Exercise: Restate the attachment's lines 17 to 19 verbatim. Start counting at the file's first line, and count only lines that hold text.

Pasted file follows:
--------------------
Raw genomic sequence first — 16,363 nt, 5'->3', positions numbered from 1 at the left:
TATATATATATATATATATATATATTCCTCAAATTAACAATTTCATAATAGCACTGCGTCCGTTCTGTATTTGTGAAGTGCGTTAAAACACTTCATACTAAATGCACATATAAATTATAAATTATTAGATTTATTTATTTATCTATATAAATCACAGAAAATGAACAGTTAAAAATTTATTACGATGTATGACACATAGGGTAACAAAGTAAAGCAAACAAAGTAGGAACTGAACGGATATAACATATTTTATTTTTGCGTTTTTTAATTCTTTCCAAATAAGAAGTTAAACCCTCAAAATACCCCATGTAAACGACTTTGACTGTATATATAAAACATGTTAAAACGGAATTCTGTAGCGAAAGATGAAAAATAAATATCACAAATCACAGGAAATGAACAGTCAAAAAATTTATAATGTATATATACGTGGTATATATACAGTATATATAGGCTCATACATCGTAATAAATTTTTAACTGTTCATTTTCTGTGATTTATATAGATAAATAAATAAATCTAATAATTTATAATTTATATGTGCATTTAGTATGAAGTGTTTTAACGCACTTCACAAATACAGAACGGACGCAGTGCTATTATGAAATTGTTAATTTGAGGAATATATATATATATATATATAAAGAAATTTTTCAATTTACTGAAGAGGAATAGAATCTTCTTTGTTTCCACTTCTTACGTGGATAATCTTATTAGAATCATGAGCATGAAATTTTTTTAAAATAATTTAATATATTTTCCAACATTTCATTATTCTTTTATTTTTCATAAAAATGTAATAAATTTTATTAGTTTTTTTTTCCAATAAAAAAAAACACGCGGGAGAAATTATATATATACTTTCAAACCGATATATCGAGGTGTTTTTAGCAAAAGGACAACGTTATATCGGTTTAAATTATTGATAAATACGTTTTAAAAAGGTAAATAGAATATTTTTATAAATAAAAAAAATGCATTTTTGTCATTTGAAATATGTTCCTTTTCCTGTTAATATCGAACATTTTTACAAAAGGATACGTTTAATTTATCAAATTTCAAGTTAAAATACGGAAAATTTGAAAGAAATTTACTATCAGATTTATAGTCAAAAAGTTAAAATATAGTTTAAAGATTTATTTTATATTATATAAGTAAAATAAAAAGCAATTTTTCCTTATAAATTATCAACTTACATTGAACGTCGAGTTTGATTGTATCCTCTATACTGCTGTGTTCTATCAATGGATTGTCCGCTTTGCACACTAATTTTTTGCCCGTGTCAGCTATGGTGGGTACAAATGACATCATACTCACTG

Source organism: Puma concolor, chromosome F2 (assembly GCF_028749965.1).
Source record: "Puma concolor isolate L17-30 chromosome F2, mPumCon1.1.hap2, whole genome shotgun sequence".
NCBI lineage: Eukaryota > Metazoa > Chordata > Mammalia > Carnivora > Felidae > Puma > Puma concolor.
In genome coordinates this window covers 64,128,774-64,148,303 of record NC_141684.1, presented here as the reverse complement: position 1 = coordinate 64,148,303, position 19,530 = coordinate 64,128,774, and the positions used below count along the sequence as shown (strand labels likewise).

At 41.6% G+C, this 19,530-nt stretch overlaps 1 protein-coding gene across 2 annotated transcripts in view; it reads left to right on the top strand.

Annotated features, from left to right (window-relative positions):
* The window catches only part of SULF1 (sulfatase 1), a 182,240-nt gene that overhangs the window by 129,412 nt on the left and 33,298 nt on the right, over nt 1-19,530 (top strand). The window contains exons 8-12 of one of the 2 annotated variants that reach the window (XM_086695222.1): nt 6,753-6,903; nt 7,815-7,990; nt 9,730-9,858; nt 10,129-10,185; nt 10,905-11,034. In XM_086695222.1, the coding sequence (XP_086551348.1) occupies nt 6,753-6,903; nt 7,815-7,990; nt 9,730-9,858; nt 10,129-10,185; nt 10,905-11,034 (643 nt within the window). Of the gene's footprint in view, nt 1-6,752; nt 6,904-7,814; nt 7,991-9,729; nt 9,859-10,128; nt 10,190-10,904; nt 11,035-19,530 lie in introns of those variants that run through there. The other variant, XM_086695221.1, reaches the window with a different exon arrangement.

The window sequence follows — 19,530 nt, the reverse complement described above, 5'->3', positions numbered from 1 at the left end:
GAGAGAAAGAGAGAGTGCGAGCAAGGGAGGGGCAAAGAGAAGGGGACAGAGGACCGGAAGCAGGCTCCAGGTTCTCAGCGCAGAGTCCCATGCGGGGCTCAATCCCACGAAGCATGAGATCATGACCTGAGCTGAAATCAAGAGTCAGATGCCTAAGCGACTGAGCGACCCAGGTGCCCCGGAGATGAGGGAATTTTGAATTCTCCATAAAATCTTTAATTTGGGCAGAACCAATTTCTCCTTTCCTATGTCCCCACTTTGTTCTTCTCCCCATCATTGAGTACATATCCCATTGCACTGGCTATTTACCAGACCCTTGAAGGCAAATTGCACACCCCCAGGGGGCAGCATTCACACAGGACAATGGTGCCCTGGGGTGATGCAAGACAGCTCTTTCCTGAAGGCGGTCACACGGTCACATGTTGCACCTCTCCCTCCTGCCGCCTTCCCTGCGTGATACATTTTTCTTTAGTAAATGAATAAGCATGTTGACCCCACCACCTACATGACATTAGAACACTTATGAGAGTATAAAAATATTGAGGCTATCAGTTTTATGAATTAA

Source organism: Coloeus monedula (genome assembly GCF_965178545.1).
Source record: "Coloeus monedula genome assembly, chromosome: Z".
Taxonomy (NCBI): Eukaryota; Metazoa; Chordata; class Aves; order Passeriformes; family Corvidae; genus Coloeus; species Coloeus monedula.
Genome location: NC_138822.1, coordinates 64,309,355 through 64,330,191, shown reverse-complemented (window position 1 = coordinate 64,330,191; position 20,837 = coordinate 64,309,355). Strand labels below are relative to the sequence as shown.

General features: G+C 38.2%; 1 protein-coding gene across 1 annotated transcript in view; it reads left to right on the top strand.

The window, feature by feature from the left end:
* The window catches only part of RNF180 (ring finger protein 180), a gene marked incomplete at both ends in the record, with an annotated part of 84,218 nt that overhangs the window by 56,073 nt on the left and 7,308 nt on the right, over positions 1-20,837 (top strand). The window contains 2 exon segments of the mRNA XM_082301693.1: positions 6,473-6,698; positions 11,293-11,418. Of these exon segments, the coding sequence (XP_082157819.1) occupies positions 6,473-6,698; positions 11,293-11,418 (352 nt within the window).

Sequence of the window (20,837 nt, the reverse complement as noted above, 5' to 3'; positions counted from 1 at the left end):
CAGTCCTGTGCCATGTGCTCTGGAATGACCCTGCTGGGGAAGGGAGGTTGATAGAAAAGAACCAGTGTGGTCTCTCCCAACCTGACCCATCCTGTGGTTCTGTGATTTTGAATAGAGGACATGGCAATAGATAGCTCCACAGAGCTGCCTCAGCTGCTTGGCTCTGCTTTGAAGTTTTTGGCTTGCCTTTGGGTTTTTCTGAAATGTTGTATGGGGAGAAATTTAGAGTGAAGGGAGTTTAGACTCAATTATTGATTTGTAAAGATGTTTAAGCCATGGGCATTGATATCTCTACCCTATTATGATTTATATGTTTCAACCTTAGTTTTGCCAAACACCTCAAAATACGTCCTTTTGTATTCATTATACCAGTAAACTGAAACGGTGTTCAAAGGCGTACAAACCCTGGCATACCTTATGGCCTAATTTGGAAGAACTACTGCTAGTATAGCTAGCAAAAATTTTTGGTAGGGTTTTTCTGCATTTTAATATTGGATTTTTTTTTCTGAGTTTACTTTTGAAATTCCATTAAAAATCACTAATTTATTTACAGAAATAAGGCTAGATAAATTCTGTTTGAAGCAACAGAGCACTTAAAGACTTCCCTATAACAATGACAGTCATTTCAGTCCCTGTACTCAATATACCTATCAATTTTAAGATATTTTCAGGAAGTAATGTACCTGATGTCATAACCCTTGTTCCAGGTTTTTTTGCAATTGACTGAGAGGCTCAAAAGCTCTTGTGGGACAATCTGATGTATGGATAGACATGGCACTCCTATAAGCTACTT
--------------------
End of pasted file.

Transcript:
The window, feature by feature from the left end:
* The window catches only part of RNF180 (ring finger protein 180), a gene marked incomplete at both ends in the record, with an annotated part of 84,218 nt that overhangs the window by 56,073 nt on the left and 7,308 nt on the right, over positions 1-20,837 (top strand). The window contains 2 exon segments of the mRNA XM_082301693.1: positions 6,473-6,698; positions 11,293-11,418. Of these exon segments, the coding sequence (XP_082157819.1) occupies positions 6,473-6,698; positions 11,293-11,418 (352 nt within the window).

Sequence of the window (20,837 nt, the reverse complement as noted above, 5' to 3'; positions counted from 1 at the left end):